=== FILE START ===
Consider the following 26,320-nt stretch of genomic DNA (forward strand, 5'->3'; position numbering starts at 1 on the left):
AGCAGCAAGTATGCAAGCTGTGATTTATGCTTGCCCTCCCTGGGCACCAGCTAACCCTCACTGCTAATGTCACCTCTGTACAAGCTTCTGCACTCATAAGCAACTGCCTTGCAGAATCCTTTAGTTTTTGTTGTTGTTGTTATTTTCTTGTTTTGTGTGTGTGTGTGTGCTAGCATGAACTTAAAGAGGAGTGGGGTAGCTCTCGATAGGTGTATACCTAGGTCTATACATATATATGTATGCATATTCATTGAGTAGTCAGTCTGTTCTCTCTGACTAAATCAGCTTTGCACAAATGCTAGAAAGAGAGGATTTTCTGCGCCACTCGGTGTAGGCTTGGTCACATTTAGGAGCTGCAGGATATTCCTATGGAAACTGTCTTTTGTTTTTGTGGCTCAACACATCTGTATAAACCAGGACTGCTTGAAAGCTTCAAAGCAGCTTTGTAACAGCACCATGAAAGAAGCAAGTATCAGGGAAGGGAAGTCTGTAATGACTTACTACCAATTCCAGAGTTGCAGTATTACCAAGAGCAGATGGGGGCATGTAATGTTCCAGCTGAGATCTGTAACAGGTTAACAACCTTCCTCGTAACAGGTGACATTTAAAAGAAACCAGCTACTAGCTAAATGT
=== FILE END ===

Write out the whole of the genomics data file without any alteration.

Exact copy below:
Consider the following 26,320-nt stretch of genomic DNA (forward strand, 5'->3'; position numbering starts at 1 on the left):
AGCAGCAAGTATGCAAGCTGTGATTTATGCTTGCCCTCCCTGGGCACCAGCTAACCCTCACTGCTAATGTCACCTCTGTACAAGCTTCTGCACTCATAAGCAACTGCCTTGCAGAATCCTTTAGTTTTTGTTGTTGTTGTTATTTTCTTGTTTTGTGTGTGTGTGTGTGCTAGCATGAACTTAAAGAGGAGTGGGGTAGCTCTCGATAGGTGTATACCTAGGTCTATACATATATATGTATGCATATTCATTGAGTAGTCAGTCTGTTCTCTCTGACTAAATCAGCTTTGCACAAATGCTAGAAAGAGAGGATTTTCTGCGCCACTCGGTGTAGGCTTGGTCACATTTAGGAGCTGCAGGATATTCCTATGGAAACTGTCTTTTGTTTTTGTGGCTCAACACATCTGTATAAACCAGGACTGCTTGAAAGCTTCAAAGCAGCTTTGTAACAGCACCATGAAAGAAGCAAGTATCAGGGAAGGGAAGTCTGTAATGACTTACTACCAATTCCAGAGTTGCAGTATTACCAAGAGCAGATGGGGGCATGTAATGTTCCAGCTGAGATCTGTAACAGGTTAACAACCTTCCTCGTAACAGGTGACATTTAAAAGAAACCAGCTACTAGCTAAATGT